Tanks State Historic Park
- As we headed from Guadalupe Mountains to Tucson, we
read about the possible stops along the way. As we neared
El Paso, we passed the entrance to the Hueco
Tanks State Historical Park. We were in a road
construction area and we didn't want to get the RV
stranded in a place we couldn't turn around, so we
continued down the road. A couple miles later we saw a
large trucker parking lot and decided we'd stop, unhook,
and take the Explorer back for a short visit. We were a
little nervous about leaving the RV in the parking lot.
After checking to make certain that it was okay to leave
the motorhome, we headed to the park.
Having read an article in Texas Magazine about the park,
we were aware of it's popularity. As we approached the
entrance to the park we noted that only a limited number
of people are allowed in the park each day. This park
contains two very different attractions: rock climbing
and history. The rock climbers come for the unique shape
of the rock and the interesting natural handholds up the
rock face. The historians come for the rich history of
people who have lived in the area since prehistoric
times. These people left interesting rock art. A
controversy is raging over access to the park. People
interested in preserving the rock paintings are concerned
about the destruction of the art by climbers.
- The Park
- Thirty million years ago a dome of
uplifted molten rock came to the surface.
Over time, weathering has caused cracks and
holes to form in the rock. For more than
10,000 years, humans have come for the water
that fills these holes or huecos. The area is
filled with more than 3000 pictographs which
are painted on the rock walls. Many are
hidden in crevices and caves. Unlike many
areas that contains black pictographs, many
of the rock art found at Hueco Tanks is in
color. The colored paints were made from
minerals and plant dyes in colors such as
red, yellow, green, and blue.
The pictographs at Hueco Tanks represent the people who
visited the area for shelter, food, and water over many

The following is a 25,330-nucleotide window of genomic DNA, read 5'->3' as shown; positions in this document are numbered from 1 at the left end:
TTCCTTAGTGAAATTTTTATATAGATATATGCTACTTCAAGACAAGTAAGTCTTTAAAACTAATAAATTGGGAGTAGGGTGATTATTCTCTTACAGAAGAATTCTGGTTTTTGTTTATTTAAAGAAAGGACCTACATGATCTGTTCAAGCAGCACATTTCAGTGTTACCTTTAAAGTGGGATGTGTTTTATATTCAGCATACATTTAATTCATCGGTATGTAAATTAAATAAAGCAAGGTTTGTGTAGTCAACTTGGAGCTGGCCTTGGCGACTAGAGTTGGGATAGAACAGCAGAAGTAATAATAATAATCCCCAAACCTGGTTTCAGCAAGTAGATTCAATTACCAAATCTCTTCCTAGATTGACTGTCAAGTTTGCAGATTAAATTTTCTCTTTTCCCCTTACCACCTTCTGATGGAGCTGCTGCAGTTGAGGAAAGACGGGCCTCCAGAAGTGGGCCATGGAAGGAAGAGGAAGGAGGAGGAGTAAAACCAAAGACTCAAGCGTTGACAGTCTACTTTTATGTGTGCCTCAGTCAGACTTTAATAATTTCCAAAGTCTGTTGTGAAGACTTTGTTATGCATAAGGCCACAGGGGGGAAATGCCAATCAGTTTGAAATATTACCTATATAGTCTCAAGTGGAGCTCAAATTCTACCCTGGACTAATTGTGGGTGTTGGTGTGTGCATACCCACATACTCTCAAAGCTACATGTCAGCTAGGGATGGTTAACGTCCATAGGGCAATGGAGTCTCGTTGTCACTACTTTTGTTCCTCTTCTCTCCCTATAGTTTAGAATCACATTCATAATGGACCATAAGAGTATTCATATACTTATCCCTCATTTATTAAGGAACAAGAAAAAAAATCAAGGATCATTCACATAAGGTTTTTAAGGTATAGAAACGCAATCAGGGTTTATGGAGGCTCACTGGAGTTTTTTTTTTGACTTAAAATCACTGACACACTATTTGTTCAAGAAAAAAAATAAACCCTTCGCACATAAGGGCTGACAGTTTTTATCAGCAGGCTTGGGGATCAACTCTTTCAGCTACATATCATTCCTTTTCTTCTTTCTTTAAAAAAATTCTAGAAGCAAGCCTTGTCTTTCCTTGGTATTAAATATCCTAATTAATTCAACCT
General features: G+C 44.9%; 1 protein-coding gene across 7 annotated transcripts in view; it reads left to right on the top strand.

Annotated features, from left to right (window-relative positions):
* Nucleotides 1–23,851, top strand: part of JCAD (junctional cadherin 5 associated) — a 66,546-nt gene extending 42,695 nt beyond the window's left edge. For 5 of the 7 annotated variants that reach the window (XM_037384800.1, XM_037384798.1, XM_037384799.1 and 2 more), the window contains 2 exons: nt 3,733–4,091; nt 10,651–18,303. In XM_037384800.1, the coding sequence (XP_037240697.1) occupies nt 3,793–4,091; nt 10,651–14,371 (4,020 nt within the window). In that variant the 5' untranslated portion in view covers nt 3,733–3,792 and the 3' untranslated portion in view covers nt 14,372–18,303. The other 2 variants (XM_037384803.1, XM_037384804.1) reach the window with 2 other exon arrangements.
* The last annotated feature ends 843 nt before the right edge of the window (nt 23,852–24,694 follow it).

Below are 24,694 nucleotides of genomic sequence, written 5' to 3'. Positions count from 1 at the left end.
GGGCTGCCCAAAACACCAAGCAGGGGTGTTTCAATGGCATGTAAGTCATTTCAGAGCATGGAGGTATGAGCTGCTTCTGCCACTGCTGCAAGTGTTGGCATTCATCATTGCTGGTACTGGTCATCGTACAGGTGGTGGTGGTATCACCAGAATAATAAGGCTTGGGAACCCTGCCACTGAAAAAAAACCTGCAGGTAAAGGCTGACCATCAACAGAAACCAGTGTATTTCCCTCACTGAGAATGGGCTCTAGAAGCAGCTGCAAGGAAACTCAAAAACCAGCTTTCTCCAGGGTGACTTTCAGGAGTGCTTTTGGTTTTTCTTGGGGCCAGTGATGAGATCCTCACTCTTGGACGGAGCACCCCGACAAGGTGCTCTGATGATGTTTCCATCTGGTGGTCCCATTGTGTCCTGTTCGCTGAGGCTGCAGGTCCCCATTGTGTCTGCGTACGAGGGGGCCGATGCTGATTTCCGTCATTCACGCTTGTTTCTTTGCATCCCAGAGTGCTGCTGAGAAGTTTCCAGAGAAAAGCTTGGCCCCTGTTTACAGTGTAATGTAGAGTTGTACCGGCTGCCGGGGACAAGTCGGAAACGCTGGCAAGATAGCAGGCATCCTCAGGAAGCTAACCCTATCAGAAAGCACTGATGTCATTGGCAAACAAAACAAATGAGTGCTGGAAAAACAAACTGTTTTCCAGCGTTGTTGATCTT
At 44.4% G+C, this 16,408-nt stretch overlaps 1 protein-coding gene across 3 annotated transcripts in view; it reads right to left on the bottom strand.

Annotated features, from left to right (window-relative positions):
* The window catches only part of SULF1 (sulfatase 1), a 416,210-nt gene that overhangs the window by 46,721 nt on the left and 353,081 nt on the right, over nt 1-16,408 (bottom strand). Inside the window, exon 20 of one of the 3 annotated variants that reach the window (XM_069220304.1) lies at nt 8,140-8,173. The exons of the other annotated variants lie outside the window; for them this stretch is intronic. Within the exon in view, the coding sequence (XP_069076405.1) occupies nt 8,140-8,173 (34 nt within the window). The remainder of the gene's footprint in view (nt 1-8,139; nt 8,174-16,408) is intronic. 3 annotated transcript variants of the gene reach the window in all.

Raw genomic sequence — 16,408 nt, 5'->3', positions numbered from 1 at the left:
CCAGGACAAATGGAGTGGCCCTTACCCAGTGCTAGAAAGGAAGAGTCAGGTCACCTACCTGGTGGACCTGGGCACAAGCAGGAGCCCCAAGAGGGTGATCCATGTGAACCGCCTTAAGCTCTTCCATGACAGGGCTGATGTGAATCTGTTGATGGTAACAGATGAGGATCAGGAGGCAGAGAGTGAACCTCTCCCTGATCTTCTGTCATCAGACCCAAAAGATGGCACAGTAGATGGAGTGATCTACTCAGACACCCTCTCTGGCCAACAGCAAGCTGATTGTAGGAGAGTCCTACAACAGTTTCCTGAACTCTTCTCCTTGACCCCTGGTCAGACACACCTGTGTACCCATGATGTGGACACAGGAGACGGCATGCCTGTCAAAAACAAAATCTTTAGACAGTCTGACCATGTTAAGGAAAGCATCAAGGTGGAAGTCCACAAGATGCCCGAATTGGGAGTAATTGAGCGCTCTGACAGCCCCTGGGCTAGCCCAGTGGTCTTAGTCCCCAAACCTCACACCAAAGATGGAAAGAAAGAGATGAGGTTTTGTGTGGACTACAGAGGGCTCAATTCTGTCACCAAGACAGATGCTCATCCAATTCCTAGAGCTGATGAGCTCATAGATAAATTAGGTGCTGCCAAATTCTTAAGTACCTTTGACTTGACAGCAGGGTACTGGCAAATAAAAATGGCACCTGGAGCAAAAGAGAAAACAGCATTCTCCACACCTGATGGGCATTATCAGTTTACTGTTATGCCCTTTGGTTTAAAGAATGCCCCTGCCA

years. The earliest rock art was created by ancient
hunters and gatherers. They often depicted animals and
hunting scenes. They also create geometric designs.
- A Guided Tour
- As we walked into the visitor center, we
noticed a group of four people ahead of us.
They were told that only three passes were
left for the day. Since their group was too
large, the two of us got in! Before getting
our passes we had to complete a short
orientation about the park.
- We expressed an interest in the unique
rock art and were told that a volunteer might
be available to guide us through the "guide
only" part of the park with some of the best
examples of rock painting. Many of the pieces
of art are difficult to locate without a
guide. A high school science teacher named
Steve who volunteered at the park was eager
to share his knowledge about the area.
- The pueblo agricultural people came next.
Most of the rock art found at the park is
from this time period. The people reflected
their religious beliefs in the form of
painted masks. Some are outlines and others
are solid mask images. The park contains the
largest concentration of painted masks in
North America. They also represented their
life of agriculture.
- The Plains Indians including the Apaches
used the oasis at varies times leaving
pictures of events and rituals. Many
ceremonies and dances are shown in their rock
art. They also represented the arrival of the
Spanish people. The area still has religious
significance for people in the area. The
picture on the right shows rock art in the
lower left corner and a recent "offering" in
the upper right ledge. Our guide noted that
the park service is careful to respect the
religious significance of the area.
- Finally, the Spanish, Mexicans, and Anglo
settlers passed the site. They often left
names and dates.
- We really enjoyed our day at Hueco
Tanks State Historical Park. Larry liked it so much
that he bought a shirt that contained the design found
below. After reattaching the Explorer to the RV, we
headed to Las Cruces, New Mexico. That night we went to a
great restaurant with Annette's uncle Barry.
- Updated 5/02.
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